A Word From The Distiller


Whisky, Rye, Bourbon, and Scotch.  

These are just a few of the names that tug my heartstrings. It's hard to have a bad day when you get to work with such a beautiful spirit. Mashing, fermenting, distilling, and ageing are all so beautiful, unique, and complex. I've talked with specialists from all of those areas, and each one will tell you that their specific aspect of whisky production is the most important to crafting a great whisky. I've learned that they're all right.

We started Top Shelf in Perth, Ontario, because of the deep whisky-making history in the town. Our first batch of whisky ended a 100-year distilling drought in the town (legal, whisky distilling, at least). It felt like we were releasing a new iPhone, the lineup wrapped around the building. At one point in time, four distilleries were operating simultaneously in Perth (the population was only 1000 people at the time!). The most famous of these distilleries was McLaren. John McLaren even went so far as to call his product Scotch (something still illegal these days). These distilleries all showed up in Perth because they found that the water in the Tay River closely mimicked the water the Scottish settlers used back in the motherland. We still use that same water today; however, it has likely changed significantly over the years, so we increase the hardness even further in-house.

If water is the first building block in making a good whisky, grains are the second. We wanted to support local farms with our Perth Whisky, so all of our grains are sourced from within Ontario. The farmlands around the distillery that grew rows of barley have been replaced by maize (or corn). We decided we would borrow a page from our Southern cousins and make corn the backbone of our whisky (similar to bourbon, where maize must make up 51% of the grain bill). Our corn is sourced from within a 50km radius of the distillery and it makes up roughly 75% of our grain bill. We use close to  equal parts of rye and barley to make up the remaining percentages. The barley has been malted, but the rye hasn't. 

We combine these two building blocks (water and grain) into our mash tun. Mashing is a process that takes around 8 hours, and is essential to making any grain spirit. In mashing, we extract all the nutrients, flavour compounds, starches, and sugars. Most of the alcohol potential in the grain is in the form of starch - basically a big long chain of sugars. Unfortunately, our little friends called yeast can't eat these big chains, so, during mashing, we break up the starches into bite-sized pieces that we call fermentable sugars. If we do this step correctly, we will have happy yeast, and if we have a happy fermentation, so we eventually have a satisfied distiller.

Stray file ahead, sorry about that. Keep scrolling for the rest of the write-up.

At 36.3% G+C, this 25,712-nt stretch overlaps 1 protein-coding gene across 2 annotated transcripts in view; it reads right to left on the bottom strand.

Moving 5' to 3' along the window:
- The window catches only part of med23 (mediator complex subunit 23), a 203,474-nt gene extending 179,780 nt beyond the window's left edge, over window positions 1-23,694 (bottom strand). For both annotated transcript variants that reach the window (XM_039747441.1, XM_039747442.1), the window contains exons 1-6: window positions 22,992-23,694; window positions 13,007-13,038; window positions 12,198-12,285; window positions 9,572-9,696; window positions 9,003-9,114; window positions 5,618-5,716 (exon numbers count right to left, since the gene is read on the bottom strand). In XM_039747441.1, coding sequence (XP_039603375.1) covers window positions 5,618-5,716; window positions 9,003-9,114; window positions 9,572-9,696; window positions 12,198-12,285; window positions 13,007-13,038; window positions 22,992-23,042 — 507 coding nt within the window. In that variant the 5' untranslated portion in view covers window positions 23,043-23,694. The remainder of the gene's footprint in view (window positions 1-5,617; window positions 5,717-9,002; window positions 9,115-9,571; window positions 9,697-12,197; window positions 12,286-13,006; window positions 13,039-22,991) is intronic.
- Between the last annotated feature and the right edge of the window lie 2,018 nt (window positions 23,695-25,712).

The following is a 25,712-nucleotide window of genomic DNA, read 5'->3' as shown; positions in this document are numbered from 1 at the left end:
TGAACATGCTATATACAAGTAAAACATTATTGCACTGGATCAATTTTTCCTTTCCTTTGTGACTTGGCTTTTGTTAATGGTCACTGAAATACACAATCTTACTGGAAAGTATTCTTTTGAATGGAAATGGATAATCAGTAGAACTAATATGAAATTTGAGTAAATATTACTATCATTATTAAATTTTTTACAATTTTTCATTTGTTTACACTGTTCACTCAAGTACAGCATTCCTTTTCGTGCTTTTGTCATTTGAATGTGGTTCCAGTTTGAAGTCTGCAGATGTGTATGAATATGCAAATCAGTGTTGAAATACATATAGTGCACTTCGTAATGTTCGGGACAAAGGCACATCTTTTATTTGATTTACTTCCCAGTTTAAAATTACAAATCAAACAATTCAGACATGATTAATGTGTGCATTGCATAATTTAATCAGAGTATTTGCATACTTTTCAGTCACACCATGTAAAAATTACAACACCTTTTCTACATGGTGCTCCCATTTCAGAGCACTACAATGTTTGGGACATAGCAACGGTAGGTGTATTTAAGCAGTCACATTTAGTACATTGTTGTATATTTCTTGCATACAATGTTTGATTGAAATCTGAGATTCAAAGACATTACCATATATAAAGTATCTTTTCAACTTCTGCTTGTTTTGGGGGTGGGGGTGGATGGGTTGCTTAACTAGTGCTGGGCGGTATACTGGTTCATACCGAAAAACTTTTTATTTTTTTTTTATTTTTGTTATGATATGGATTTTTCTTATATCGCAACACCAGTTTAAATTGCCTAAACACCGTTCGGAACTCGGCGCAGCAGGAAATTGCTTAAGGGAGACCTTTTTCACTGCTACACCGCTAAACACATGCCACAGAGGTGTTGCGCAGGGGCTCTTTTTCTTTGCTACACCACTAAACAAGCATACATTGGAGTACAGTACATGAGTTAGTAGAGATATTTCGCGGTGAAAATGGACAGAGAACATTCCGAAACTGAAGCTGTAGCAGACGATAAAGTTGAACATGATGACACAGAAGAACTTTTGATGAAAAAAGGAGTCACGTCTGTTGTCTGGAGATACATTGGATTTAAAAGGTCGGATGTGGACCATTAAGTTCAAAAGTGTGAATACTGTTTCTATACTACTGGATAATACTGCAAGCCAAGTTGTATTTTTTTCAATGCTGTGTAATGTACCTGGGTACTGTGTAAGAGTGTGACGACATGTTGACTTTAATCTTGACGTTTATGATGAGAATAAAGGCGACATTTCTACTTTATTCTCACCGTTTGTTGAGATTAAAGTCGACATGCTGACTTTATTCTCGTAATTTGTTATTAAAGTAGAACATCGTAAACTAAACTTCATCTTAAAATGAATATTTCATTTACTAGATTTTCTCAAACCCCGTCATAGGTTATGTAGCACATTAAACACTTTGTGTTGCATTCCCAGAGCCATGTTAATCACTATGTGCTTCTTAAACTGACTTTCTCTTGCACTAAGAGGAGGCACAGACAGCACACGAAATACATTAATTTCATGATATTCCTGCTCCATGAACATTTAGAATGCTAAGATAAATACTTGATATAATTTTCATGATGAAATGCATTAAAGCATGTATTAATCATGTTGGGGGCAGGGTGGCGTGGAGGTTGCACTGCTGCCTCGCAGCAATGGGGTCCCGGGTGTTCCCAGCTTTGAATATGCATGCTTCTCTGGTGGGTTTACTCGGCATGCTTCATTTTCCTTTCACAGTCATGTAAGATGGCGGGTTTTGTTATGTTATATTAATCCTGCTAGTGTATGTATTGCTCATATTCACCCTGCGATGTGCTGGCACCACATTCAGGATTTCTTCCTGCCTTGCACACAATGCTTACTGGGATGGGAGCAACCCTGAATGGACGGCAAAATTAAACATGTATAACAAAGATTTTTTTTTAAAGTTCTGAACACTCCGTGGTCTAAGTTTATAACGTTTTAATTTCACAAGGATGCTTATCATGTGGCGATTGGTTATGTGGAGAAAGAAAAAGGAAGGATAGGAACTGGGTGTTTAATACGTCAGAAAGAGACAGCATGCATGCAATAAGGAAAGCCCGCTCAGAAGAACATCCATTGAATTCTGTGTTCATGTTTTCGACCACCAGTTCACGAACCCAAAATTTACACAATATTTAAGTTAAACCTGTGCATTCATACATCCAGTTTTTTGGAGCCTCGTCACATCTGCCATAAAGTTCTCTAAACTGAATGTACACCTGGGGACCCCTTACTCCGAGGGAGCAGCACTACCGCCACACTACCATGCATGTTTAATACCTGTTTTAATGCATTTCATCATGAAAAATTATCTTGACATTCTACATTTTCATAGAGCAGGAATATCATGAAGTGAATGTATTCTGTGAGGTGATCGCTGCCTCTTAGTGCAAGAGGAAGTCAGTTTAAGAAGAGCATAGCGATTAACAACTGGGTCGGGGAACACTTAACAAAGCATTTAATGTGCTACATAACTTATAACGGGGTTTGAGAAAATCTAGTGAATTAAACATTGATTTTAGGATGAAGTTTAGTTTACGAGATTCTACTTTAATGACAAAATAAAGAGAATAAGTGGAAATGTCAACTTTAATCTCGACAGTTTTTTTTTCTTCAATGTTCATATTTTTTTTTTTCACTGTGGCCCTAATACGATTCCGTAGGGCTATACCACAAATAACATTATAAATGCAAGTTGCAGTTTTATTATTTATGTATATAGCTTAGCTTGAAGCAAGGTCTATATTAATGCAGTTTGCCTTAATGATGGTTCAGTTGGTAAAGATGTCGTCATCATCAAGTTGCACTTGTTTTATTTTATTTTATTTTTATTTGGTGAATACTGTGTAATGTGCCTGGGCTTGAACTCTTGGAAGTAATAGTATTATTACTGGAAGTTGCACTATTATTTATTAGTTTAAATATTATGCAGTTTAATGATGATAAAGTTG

I find it easy to maximize your yield with fermentations, but you lose out on some fermented magic when you do. I often hear of distillers pushing their fermentations out in 2-3 days. It's a great way to maximize yield; however, most of the flavour development comes after the yeast produces the alcohol (alcohol is a precursor in much of the flavour chemistry). So after 2-3 days, you have alcohol but no flavour. We opt for a 6-day fermentation, and that way, we know we're distilling with the best "distiller's beer" we can.

Once our fermentation is complete, we can add our wash to our 100% copper hybrid pot and column still. Another 8-hour process follows. We distill using three distilling plates - these plates act like percolators, purifying the distillate as it travels through the column.  We have to be careful not to filter too much, as we can strip the flavour we worked so hard to craft. For comparison, a vodka distillation would use all 16-plates (vodka and whisky are very different in terms of taste!). We distill to roughly 75% abv or 150 proof.  We let the spirit rest for some time before proofing with the purest water to 110 proof.  

Our "new-make" spirit is now ready for the longest part of its journey, the days and years it spends in a barrel. 3-years minimum - Canada was the first country in the world to require a minimum age for whisky! We source our barrels from the only craft cooperage in North America - Kelvin Cooperage outside of Louisville, Kentucky. All of the barrels we're now purchasing are virgin casks. First, we had a combination of virgin and once-used casks (from Jack Daniels and Heaven Hill)! Now we use a combo of once-used barrels (used by us!) and virgin casks. The profile has been changing slightly over the years, and each batch is getting better than the last. Despite all that we've learned since filling our first barrel 5 years ago, there is no well of knowledge more profound than that of whisky, and I can't wait to spend another five years learning and crafting this beautiful spirit.

Pour out a drum and kick back as you watch this carefully crafted spirit grow from batch to batch.

1 comment

  • Interesting. Ancestors came from Islay; some of the descendants still work in the distilleries near Port Ellen.

    Don McCuaig

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